Objectives: We sought to examine the impact of treatment access on HIV stigma in Botswana 3 years after the introduction of a national program of universal access to antiretroviral therapy.
Methods: We studied the prevalence and correlates of HIV stigma in a population-based study of 1268 adults in Botswana in 2004. We used multivariate logistic regression to assess correlates of stigmatizing attitudes and a new measure, anticipated HIV stigma.
Results: Overall, 38% of participants had at least 1 stigmatizing attitude: 23% would not buy food from a shopkeeper with HIV; 5% would not care for a relative with HIV. Seventy percent reported at least 1 measure of anticipated stigma: 54% anticipated ostracism after testing positive for HIV, and 31% anticipated mistreatment at work. Perceived access to antiretroviral therapy was strongly and independently associated with decreased odds of holding stigmatizing attitudes (adjusted odds ratio [AOR] = 0.42; 95% confidence interval [CI] = 0.24, 0.74) and of anticipated stigma (AOR = 0.09; 95% CI = 0.03, 0.30).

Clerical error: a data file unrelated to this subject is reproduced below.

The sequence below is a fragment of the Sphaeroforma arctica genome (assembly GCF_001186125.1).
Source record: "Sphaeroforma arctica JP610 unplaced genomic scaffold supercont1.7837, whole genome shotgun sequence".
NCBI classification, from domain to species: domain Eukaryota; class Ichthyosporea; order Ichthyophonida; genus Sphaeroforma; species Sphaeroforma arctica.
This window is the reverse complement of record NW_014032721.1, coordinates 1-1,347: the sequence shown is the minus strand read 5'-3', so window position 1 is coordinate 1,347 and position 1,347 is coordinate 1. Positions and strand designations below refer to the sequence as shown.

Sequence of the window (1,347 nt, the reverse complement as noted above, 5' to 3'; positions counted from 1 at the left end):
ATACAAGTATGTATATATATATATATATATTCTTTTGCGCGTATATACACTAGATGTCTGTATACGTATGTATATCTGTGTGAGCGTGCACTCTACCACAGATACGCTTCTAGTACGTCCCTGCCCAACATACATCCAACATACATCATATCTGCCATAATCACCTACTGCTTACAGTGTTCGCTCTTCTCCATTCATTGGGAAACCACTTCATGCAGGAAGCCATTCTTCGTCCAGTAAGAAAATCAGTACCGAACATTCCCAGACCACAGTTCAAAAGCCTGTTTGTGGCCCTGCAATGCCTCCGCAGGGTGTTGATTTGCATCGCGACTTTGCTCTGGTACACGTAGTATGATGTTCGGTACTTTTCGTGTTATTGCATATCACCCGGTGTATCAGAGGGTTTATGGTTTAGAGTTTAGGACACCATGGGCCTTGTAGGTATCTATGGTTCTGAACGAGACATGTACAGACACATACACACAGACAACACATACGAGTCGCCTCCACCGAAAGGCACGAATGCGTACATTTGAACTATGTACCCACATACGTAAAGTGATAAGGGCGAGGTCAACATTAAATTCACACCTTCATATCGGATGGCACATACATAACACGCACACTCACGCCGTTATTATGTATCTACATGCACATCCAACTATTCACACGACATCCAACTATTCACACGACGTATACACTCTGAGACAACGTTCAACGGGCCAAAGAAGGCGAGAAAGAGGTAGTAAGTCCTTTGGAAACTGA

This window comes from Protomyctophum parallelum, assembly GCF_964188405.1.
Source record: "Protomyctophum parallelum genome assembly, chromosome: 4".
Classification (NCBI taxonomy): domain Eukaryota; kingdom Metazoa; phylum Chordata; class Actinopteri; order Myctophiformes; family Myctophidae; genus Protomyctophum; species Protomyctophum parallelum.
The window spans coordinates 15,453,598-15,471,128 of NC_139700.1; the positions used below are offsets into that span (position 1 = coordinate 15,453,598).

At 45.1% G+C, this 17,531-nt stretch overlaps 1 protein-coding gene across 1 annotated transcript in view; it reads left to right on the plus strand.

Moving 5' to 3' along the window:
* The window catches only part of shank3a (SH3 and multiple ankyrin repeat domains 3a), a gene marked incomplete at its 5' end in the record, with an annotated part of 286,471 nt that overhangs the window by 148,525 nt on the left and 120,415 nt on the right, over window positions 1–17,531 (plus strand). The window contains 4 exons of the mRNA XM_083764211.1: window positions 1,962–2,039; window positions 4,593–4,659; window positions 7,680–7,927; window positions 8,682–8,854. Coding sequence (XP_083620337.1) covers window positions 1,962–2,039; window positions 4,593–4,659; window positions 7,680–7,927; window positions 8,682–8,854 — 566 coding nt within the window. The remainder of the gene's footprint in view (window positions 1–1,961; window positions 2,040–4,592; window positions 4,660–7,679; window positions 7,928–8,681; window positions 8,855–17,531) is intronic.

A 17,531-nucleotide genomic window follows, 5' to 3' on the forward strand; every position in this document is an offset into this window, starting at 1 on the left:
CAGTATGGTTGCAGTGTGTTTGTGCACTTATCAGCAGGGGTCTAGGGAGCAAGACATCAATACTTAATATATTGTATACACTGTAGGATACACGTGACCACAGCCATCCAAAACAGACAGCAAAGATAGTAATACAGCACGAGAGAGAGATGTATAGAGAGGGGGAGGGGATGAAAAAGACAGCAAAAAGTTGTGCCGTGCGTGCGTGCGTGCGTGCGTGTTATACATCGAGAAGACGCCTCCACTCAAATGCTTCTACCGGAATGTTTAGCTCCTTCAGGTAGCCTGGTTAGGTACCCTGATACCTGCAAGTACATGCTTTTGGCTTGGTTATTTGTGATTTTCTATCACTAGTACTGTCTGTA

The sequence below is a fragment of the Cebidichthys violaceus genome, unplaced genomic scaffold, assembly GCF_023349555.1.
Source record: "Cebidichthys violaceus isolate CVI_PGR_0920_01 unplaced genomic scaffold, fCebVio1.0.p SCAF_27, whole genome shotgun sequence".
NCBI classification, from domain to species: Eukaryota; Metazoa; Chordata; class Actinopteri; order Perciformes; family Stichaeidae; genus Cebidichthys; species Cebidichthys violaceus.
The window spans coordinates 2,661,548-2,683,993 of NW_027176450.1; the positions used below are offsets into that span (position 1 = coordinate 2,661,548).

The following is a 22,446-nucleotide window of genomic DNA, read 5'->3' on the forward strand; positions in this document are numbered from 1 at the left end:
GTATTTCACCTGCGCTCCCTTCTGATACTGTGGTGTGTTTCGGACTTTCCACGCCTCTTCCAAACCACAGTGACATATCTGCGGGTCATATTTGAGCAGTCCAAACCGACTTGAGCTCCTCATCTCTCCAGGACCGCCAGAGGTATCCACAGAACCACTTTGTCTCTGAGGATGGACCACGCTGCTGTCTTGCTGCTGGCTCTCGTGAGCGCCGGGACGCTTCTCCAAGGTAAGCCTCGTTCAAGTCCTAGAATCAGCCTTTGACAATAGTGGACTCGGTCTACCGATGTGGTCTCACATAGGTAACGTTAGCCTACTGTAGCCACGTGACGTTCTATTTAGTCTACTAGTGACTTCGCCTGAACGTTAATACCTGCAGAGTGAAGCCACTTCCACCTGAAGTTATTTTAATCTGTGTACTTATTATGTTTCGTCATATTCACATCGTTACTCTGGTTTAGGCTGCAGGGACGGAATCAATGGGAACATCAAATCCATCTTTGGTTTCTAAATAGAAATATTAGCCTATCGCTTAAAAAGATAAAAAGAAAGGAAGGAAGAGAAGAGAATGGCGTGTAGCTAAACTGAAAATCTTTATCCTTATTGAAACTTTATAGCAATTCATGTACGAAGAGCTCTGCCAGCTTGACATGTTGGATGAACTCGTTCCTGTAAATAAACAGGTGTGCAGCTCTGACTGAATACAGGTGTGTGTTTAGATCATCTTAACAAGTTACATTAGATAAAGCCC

Conclusions: Our findings suggest that antiretroviral therapy access may be a factor in reducing HIV stigma. Nevertheless, the persistence of stigmatizing attitudes and significant anticipated stigma suggest that HIV stigma must be a target for ongoing intervention.